Maxol to transform from a fuel-driven business to a food service and convenience-led model

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  • CEO unveils €100m investment plan for expansion of food business including own-brand range 
  • Significant focus on tech improvements

Leading, family-owned forecourt and convenience retailer Maxol announced a €100m investment in the redevelopment of its service stations across the country.  The long established company has already invested €128m in its network between 2012 and 2017, with a further €100m investment confirmed for additional redevelopments by 2020.

CEO of The Maxol Group, Brian Donaldson, who has been at the helm since 2016, announced details of the latest investment figures and immediate plans for the business, including the rollout of the new look in-store design, ROSA Coffee brand and expanding its food range and convenience offering through its new Maxol Deli and own label range.

In 2019, the company is investing €37m in its network, including large redevelopments in Maxol Enniscorthy, which was completed in March, Maxol Dolphins Barn in Dublin, which is underway and Maxol Clarecastle,  in Mayo, which is scheduled for completion in August following a €4m investment. In Dublin, Maxol has completed redevelopments this year at Harold’s Cross, Turvey, M3 Mulhuddart, Ballycoolin, Mespil Road, Lucan and Adamstown, with plans for the new-look at Maxol Sandyford due to be completed in June 2019.

CEO Brian Donaldson said, “Maxol operates in an incredibly competitive market so we’re constantly looking at ways we can redesign and reshape our model to future proof our business, with the main aim of transforming from being a fuel provider to a full convenience retail fuel offering. This hasn’t happened overnight; we have been investing heavily in the redevelopment of our service stations right across Ireland for the last number of years and the hard work is paying off, leading to strong trading performance. Maxol remains as ambitious as ever and we are constantly looking at ways we can differentiate, diversify and evolve.”

Food v Fuel model

Over the last seven years, Maxol has been paving the way to a more healthy and fresh food offering with multiple options, increasing the choice for customers and growing its share of income from food. This is evident through the introduction of additional dining options that give customers more choice across different times of the day, including Freshly Chopped, Abrakebabra, Zambrero and Insomnia, the new-look Maxol Deli and the advent of Maxol’s own-brand range, which will include pre-packed sandwiches, salad bowls, milk and water.

ROSA Coffee

With 4.35m cups of coffee sold by Maxol in 2018 and the coffee-to-go market forecasted to be worth €176m by 2020, the family company has launched its new, exclusive coffee brand – ROSA. Roasted in Ireland, the exclusive blend contains 100% Fairtrade Arabica coffee beans and follows a €1.7M investment in the brand by the company.  A new advertising campaign for ROSA coffee will launch on the 22nd April across outdoor, radio and social media. Maxol was one of  the first retailers to offer 100% compostable cups and lids and the company is installing compostable and recyclable bins across its service stations to support customers’ recycling efforts.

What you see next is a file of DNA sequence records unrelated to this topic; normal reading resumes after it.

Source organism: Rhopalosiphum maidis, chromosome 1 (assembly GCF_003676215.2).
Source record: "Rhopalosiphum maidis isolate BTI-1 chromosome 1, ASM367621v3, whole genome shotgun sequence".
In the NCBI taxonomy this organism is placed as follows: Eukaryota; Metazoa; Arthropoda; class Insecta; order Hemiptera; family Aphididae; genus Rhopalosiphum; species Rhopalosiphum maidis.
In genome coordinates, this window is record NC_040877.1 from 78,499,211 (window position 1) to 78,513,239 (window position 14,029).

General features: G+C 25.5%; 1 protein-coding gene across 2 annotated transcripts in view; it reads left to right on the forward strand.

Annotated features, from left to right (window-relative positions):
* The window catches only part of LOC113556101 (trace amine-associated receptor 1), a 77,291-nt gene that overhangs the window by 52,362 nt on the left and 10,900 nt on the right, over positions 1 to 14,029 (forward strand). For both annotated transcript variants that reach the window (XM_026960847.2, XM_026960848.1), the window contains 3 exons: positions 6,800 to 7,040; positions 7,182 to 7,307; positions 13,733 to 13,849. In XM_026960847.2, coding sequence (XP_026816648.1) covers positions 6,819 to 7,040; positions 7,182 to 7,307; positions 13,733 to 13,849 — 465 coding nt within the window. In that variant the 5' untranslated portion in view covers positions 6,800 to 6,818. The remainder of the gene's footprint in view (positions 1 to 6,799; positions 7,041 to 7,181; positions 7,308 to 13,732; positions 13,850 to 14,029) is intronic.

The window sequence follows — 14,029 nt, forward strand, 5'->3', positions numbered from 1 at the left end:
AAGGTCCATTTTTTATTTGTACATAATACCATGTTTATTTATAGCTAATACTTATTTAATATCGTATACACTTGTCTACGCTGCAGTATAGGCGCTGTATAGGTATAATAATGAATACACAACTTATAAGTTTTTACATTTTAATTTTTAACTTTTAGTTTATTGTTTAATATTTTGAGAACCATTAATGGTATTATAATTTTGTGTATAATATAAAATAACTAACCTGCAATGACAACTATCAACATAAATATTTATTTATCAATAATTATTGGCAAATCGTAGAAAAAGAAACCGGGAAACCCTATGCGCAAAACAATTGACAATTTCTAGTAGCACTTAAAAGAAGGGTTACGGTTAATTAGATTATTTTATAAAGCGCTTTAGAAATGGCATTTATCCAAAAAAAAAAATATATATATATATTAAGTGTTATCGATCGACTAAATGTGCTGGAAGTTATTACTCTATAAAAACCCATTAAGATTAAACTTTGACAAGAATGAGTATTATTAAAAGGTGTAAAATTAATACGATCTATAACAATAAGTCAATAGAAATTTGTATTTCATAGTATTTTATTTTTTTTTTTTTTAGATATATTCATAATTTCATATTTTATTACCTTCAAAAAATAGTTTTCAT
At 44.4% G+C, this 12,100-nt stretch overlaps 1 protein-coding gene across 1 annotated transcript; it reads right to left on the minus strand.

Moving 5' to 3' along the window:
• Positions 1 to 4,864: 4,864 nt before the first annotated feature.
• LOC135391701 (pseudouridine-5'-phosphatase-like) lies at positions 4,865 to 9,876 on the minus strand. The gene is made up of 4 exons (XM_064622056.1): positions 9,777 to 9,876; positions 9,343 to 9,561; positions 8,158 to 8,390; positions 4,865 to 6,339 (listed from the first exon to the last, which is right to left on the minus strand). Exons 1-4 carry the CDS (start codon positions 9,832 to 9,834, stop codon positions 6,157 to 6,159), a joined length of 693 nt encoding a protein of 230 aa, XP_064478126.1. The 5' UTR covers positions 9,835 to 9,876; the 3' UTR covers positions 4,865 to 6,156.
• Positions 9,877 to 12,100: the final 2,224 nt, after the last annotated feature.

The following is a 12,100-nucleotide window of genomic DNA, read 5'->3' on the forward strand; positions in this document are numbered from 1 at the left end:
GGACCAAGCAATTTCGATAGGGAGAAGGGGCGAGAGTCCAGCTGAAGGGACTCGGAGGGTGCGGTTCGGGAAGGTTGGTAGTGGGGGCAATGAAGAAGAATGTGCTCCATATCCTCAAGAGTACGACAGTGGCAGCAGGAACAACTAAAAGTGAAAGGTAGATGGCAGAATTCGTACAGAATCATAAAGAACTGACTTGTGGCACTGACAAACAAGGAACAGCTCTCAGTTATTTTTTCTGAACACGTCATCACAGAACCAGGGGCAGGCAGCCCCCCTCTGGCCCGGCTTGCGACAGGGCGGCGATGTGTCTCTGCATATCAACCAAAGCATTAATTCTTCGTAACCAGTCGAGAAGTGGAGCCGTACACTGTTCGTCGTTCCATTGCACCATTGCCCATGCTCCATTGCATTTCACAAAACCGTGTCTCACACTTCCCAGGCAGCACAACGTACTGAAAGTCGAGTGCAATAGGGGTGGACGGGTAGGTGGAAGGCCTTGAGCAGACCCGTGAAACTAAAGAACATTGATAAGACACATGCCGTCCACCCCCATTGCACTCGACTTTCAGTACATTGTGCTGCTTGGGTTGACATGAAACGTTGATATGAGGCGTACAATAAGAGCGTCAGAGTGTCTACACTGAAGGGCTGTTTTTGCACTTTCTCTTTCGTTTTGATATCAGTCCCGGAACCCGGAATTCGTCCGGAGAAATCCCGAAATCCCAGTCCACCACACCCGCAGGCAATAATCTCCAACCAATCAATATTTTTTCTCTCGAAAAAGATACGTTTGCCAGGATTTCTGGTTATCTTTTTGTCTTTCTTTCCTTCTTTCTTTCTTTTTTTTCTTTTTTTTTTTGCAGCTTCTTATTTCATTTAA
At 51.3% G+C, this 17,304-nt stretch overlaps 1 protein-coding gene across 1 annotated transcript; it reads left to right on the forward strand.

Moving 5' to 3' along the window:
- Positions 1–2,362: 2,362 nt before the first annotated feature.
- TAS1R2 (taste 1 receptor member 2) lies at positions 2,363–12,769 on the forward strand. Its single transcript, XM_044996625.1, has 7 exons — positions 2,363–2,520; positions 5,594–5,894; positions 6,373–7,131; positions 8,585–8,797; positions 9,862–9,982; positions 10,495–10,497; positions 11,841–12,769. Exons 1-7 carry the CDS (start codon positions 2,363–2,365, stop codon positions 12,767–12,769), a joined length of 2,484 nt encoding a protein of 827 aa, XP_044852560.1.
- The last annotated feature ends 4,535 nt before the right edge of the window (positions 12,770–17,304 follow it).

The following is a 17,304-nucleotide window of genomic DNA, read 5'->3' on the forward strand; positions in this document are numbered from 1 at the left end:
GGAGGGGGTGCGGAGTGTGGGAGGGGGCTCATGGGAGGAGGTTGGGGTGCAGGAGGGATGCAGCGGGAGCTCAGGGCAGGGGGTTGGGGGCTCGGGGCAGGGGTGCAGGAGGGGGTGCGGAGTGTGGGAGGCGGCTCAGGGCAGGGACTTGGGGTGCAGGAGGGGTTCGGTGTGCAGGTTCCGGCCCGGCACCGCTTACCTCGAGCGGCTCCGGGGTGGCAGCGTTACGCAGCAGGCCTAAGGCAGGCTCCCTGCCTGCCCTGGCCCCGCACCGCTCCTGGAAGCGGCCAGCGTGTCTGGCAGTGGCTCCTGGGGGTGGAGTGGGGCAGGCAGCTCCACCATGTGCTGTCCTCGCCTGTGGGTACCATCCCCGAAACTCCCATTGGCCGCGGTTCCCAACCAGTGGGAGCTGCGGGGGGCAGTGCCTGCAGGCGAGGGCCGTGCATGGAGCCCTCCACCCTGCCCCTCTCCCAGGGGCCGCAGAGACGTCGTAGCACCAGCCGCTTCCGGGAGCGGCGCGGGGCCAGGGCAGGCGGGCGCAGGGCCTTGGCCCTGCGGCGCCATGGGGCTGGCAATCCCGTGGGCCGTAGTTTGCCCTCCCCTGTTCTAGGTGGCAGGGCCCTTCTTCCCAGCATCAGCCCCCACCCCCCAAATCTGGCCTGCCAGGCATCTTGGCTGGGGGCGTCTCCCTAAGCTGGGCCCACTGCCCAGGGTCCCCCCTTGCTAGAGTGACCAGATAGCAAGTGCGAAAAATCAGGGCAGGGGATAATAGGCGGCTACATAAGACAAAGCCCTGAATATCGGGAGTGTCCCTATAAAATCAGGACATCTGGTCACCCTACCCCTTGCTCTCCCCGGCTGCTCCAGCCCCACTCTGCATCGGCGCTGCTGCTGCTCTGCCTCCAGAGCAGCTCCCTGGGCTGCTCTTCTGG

Maxol own-label launching this year

Mr. Donaldson also announced that the company is gearing up to launch a number of own-label products this year, including own-brand milk, water, firelighters and fire logs. This is in addition to a new pre-packed sandwich range launching in May. The food service market is currently worth €7.8 billion and is expected to reach €9 billion by 2020.

Futureproofing Maxol

Maxol’s primary objective is to transition from a fuel brand selling convenience products to a convenience food service brand selling fuel and new energies for mobility.  But the company is also diversifying in other ways, including in its fuel offering. By providing a mosaic of different types of fuel including more bio-friendly fuels and other lower emission fuels, Maxol is ensuring it caters to every driver’s needs. With electrification also gathering momentum, Maxol is ensuring its forecourts have an infrastructure in place to support greener motoring. By the end of this year, it is planned that up to six of Maxol’s service stations in city centre locations in Dublin, Cork and Galway will have charging points.

Maxol also has its eye on technological changes according to Mr. Donaldson, “We are constantly updating our systems to remain current and relevant, and customer convenience is at the heart of our strategic vision. Pay-at-pump facilities are becoming increasingly important and shortly we will be trialling mobile payment technology, removing the need for traditional card readers.”

The need for carwashes will never dissipate and the carwash is an important part of the company’s business.  Maxol has installed cashless carwashes at 18 of its service stations, through its partnership with mobility solutions specialist, easytrip; easyWash is a drive-in car wash and go solution for customers, without the need to get out of their car.  A further 15 easyWash locations will follow over the coming months.

Community presence

Finally, and perhaps one of Maxol’s main reasons for its success is that most of the sites are neighbourhood and community stores. “We serve the communities of Ireland rather than relying on passing traffic on the motorways or dual carriageways. That is of critical importance to us, to remain at the heart of the community, providing every day products and services. In doing so, we are retaining a large portion of our loyal customer base, regardless of the affect the future of electric, or other market changes, might have on the business.  Our service stations are run by local people for local people, employing local people and that has been our business model for almost 100 years.”